AA launches top cashback and balance transfer cards
The AA has launched three new credit cards, offering cashback on fuel, a large fee-free balance transfer facility or a low-rate card.
Its FuelSave credit card pays 2% cashback on all fuel, rising to 4% if the user spends more than £500 a month. It also pays 0.5% cashback on other spending. There’s a £42 annual fee, and the interest rate on purchases is 14.9%.
Spending £80 on the card a week on fuel will earn £41.20 a year after fees. £125 a week on fuel will generate £218 cashback a year. That’s before considering the value of the other benefits. Cardholders who are not AA members will also get a year’s free breakdown cover and annual MOTs while they hold the card. Existing AA members will receive free MOTs while holding the card.
Kathryn Thomas, director of AA Financial Services, said: “The AA FuelSave card is, if you like, our ‘hero’ card. It’s an exciting proposition that resonates well with drivers, whether they are already AA members or not. It helps them to get something back from what is – for most people – their biggest expense after their home.”
Balance transfers and low rates
The AA Balance Transfer Card offers 0% on balance transfers for 22 months for no fee. This is the longest fee-free balance transfer deal on the market, knocking Tesco Bank off the top spot. The card has a 19.9% APR representative.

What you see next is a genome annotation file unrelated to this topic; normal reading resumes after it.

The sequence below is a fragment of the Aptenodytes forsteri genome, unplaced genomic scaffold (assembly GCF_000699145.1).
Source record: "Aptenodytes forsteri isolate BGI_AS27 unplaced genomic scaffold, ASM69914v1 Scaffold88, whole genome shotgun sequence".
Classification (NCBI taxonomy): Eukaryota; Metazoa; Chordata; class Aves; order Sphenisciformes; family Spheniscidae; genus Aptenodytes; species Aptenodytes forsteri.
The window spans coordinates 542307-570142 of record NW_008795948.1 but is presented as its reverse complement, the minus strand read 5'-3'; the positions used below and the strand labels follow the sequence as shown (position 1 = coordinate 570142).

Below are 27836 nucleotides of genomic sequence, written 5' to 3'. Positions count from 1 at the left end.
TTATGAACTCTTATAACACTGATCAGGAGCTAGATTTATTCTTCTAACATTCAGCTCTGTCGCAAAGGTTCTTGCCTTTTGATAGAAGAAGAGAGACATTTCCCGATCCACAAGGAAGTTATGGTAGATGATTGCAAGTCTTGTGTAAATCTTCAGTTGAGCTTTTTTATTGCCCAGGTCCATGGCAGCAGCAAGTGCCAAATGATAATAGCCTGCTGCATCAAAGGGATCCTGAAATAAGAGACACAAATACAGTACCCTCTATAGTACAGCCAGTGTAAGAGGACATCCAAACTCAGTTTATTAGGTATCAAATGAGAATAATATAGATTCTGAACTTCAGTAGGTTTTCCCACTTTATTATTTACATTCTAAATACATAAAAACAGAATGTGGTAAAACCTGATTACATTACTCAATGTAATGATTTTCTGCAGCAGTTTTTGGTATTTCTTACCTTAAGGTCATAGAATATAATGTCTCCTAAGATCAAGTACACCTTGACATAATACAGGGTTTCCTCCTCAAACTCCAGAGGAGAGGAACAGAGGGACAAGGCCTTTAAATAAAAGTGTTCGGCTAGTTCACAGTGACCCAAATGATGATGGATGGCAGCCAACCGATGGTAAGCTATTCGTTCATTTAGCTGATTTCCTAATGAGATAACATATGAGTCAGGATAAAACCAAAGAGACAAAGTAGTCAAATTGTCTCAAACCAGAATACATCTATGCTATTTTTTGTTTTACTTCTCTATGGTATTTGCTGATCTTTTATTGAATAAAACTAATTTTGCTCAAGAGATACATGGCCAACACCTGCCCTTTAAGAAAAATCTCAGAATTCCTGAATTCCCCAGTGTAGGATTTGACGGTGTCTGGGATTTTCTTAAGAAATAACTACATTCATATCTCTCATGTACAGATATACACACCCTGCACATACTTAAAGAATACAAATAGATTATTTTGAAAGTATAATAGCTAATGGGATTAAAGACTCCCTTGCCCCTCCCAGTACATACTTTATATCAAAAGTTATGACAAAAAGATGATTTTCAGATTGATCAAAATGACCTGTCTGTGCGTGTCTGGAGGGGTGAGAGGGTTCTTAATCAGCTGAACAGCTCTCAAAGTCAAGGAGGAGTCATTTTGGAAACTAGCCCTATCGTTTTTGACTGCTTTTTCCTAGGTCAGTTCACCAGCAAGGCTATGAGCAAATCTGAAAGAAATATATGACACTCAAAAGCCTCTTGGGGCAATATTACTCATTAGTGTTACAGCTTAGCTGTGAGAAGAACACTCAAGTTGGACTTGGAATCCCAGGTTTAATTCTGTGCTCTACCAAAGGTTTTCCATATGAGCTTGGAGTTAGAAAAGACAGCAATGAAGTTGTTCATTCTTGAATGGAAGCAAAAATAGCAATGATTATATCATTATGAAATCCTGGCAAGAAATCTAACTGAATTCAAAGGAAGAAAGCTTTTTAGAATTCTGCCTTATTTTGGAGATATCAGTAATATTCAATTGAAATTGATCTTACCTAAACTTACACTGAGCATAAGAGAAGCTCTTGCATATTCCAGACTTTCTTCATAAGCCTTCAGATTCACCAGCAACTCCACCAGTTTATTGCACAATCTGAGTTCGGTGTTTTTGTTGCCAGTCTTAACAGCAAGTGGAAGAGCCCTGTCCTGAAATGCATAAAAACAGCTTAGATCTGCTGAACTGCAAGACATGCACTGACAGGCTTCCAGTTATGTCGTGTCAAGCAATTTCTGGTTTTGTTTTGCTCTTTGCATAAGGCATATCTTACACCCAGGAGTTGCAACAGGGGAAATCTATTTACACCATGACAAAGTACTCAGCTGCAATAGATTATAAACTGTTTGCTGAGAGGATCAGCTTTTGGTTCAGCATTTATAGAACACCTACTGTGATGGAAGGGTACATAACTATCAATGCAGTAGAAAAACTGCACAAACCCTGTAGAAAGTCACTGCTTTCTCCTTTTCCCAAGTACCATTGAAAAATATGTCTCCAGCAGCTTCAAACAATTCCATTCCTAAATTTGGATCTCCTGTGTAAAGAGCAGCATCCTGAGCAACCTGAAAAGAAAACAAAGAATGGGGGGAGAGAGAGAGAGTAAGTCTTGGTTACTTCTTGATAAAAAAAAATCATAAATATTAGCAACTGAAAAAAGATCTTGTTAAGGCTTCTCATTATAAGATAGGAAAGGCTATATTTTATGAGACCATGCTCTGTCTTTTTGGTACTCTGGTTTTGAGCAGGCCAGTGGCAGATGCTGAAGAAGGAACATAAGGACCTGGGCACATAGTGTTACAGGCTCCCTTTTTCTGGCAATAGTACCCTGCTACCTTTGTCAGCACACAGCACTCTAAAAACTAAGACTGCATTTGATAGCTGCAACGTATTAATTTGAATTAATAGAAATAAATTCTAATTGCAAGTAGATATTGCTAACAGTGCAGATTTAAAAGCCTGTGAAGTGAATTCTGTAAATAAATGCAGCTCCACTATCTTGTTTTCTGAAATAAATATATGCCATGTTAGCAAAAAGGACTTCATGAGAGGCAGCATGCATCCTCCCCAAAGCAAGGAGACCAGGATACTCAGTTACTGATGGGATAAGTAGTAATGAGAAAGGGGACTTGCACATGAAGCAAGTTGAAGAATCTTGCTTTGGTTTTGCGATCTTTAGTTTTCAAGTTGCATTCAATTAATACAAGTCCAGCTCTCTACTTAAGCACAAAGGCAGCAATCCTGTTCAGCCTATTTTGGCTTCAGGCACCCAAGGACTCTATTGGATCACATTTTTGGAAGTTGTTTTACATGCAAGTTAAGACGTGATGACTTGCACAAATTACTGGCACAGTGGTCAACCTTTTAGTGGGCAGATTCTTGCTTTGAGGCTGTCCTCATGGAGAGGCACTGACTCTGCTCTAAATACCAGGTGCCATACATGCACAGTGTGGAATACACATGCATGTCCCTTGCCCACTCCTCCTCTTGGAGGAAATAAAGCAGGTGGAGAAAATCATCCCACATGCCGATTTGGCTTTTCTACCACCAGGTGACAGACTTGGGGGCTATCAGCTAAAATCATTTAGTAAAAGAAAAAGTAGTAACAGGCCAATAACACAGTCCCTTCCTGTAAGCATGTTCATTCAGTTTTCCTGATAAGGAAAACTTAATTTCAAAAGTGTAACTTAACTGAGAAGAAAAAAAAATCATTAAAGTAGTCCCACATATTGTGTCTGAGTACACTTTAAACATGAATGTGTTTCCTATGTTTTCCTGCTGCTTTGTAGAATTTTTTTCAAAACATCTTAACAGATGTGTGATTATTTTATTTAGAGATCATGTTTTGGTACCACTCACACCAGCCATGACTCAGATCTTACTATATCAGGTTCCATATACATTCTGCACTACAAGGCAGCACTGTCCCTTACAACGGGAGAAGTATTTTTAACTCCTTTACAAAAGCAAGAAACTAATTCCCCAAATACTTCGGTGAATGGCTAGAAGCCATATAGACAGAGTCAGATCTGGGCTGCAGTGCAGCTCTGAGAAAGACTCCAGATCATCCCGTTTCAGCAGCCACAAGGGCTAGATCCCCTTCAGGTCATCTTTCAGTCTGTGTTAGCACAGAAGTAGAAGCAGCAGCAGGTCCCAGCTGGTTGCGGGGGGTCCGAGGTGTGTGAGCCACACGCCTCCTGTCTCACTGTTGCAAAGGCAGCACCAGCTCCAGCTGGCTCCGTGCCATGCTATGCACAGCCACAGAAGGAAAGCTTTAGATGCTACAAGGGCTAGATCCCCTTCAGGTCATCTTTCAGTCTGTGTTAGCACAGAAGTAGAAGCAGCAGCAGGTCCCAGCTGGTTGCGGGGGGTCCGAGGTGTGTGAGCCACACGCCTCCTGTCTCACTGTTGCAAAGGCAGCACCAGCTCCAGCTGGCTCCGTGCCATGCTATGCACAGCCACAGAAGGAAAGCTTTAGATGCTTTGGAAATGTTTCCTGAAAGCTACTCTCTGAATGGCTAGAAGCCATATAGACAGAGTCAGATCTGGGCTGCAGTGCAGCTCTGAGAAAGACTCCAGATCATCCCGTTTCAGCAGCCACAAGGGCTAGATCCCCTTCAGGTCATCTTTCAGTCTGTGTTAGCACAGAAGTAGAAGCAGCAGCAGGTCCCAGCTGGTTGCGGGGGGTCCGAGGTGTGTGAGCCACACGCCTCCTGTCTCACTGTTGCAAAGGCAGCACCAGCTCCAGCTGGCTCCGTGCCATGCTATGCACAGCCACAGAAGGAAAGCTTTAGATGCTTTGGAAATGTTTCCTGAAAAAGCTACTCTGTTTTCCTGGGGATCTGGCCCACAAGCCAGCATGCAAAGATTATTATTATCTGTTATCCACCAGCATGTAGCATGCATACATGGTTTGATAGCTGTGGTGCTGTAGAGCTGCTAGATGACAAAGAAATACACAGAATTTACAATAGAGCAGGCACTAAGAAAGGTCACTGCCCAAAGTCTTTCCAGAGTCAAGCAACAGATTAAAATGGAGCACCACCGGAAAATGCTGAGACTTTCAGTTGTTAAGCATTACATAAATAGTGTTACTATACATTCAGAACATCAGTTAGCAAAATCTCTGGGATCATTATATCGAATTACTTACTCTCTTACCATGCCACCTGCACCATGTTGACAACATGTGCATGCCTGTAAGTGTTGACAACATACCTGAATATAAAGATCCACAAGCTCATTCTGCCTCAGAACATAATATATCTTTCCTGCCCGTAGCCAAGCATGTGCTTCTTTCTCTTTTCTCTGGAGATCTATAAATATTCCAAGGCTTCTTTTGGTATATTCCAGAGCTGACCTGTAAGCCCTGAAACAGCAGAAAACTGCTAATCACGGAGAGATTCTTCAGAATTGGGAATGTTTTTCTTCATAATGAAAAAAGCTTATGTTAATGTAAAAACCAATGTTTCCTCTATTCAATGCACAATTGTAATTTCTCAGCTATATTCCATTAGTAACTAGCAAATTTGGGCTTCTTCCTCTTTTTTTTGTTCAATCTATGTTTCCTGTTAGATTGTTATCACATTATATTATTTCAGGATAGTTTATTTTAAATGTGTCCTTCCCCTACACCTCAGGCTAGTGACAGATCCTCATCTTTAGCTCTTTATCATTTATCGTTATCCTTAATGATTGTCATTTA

The AA Low Rate Card is 6.9% APR representative, and has no balance transfer fees. Both balance transfer and low rate cardholders can get 40% of European Breakdown Cover with the AA.
The Moneywise Verdict
These cards compare very favourably to the rest of the market. Despite the £42 annual fee, the FuelSave card is arguably now the best cashback card on the market if you spend more than £50 a week on fuel.
The low rate card is good if you’re looking for a simple product, but even without the transfer fees, if you’re looking to move a balance you’d be better off with a 0% deal.
The balance transfer card is the best in its class – you’ll pay no interest for 22 months, providing you make at least the minimum payment each month.
Used by the holder to buy goods and services, credit cards also have a monthly or annual spending limit, which may be raised or lowered depending on the creditworthiness of the cardholder. But unlike charge cards, borrowers aren’t forced to pay the balance off in full every month and, as long as they make a stated minimum payment, can carry a balance from one month to the next, generating compound interest. As the issuing company is effectively giving you a short-term loan, most credit cards have variable and relatively high interest rates. Allowing the interest to compound for too long may result in dire financial straits.
Moving money from one account to another, whether switching bank accounts or more likely transferring the outstanding balance on your credit card to another card that charges a lower – or 0% – rate of interest. Some card providers may charge a transfer fee that can be a percentage of the balance transferred.
This is used to compare interest rates for borrowing. It is the total (or “gross”) interest you’ll pay over the life of a loan, including charges and fees. For credit cards where interest is charged at more frequent intervals, the APR includes a “compounding” effect (paying interest on interest). So for a credit card charging 2% interest a month (equating to 24% a year), the APR would actually be 26.82%.